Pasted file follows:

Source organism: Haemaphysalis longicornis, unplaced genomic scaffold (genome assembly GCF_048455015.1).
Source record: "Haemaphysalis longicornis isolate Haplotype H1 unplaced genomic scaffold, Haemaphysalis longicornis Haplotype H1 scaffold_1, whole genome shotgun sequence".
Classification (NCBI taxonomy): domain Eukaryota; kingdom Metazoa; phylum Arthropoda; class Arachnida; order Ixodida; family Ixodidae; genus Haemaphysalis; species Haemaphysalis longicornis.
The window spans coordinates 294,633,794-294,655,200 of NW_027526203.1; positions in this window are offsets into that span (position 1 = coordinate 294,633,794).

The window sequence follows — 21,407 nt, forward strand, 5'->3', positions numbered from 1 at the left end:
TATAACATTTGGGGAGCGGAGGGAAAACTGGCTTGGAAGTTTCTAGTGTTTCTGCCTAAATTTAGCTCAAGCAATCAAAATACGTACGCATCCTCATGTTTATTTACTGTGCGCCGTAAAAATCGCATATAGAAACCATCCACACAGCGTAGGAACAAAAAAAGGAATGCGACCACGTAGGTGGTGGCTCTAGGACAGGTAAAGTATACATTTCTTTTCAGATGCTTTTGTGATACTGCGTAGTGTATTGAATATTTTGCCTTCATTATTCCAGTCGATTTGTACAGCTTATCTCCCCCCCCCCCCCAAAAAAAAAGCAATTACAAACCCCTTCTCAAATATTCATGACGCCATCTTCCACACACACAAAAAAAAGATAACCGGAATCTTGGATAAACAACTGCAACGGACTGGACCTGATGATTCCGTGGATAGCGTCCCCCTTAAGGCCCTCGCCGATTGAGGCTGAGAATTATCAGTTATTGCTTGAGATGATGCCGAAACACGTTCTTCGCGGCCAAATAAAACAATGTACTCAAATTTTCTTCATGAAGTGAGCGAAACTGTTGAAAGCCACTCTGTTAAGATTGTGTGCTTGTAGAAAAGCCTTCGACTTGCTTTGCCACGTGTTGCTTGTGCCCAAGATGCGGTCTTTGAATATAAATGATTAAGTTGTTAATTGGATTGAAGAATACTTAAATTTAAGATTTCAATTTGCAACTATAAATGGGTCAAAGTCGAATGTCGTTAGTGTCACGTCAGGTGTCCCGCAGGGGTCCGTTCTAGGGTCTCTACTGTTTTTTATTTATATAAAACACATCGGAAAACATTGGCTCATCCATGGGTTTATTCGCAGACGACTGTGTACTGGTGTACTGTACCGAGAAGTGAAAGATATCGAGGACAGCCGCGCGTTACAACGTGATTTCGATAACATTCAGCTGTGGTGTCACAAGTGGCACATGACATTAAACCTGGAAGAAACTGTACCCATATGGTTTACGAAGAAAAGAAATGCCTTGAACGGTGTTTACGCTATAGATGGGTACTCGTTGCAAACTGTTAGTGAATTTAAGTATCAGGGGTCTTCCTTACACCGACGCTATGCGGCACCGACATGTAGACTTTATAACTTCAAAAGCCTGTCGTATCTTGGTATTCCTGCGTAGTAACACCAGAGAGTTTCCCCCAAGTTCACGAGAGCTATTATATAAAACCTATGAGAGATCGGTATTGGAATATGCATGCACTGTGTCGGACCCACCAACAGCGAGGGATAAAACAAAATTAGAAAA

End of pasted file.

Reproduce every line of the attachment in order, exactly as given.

Source organism: Haemaphysalis longicornis, unplaced genomic scaffold (genome assembly GCF_048455015.1).
Source record: "Haemaphysalis longicornis isolate Haplotype H1 unplaced genomic scaffold, Haemaphysalis longicornis Haplotype H1 scaffold_1, whole genome shotgun sequence".
Classification (NCBI taxonomy): domain Eukaryota; kingdom Metazoa; phylum Arthropoda; class Arachnida; order Ixodida; family Ixodidae; genus Haemaphysalis; species Haemaphysalis longicornis.
The window spans coordinates 294,633,794-294,655,200 of NW_027526203.1; positions in this window are offsets into that span (position 1 = coordinate 294,633,794).

The window sequence follows — 21,407 nt, forward strand, 5'->3', positions numbered from 1 at the left end:
TATAACATTTGGGGAGCGGAGGGAAAACTGGCTTGGAAGTTTCTAGTGTTTCTGCCTAAATTTAGCTCAAGCAATCAAAATACGTACGCATCCTCATGTTTATTTACTGTGCGCCGTAAAAATCGCATATAGAAACCATCCACACAGCGTAGGAACAAAAAAAGGAATGCGACCACGTAGGTGGTGGCTCTAGGACAGGTAAAGTATACATTTCTTTTCAGATGCTTTTGTGATACTGCGTAGTGTATTGAATATTTTGCCTTCATTATTCCAGTCGATTTGTACAGCTTATCTCCCCCCCCCCCCCAAAAAAAAAGCAATTACAAACCCCTTCTCAAATATTCATGACGCCATCTTCCACACACACAAAAAAAAGATAACCGGAATCTTGGATAAACAACTGCAACGGACTGGACCTGATGATTCCGTGGATAGCGTCCCCCTTAAGGCCCTCGCCGATTGAGGCTGAGAATTATCAGTTATTGCTTGAGATGATGCCGAAACACGTTCTTCGCGGCCAAATAAAACAATGTACTCAAATTTTCTTCATGAAGTGAGCGAAACTGTTGAAAGCCACTCTGTTAAGATTGTGTGCTTGTAGAAAAGCCTTCGACTTGCTTTGCCACGTGTTGCTTGTGCCCAAGATGCGGTCTTTGAATATAAATGATTAAGTTGTTAATTGGATTGAAGAATACTTAAATTTAAGATTTCAATTTGCAACTATAAATGGGTCAAAGTCGAATGTCGTTAGTGTCACGTCAGGTGTCCCGCAGGGGTCCGTTCTAGGGTCTCTACTGTTTTTTATTTATATAAAACACATCGGAAAACATTGGCTCATCCATGGGTTTATTCGCAGACGACTGTGTACTGGTGTACTGTACCGAGAAGTGAAAGATATCGAGGACAGCCGCGCGTTACAACGTGATTTCGATAACATTCAGCTGTGGTGTCACAAGTGGCACATGACATTAAACCTGGAAGAAACTGTACCCATATGGTTTACGAAGAAAAGAAATGCCTTGAACGGTGTTTACGCTATAGATGGGTACTCGTTGCAAACTGTTAGTGAATTTAAGTATCAGGGGTCTTCCTTACACCGACGCTATGCGGCACCGACATGTAGACTTTATAACTTCAAAAGCCTGTCGTATCTTGGTATTCCTGCGTAGTAACACCAGAGAGTTTCCCCCAAGTTCACGAGAGCTATTATATAAAACCTATGAGAGATCGGTATTGGAATATGCATGCACTGTGTCGGACCCACCAACAGCGAGGGATAAAACAAAATTAGAAAA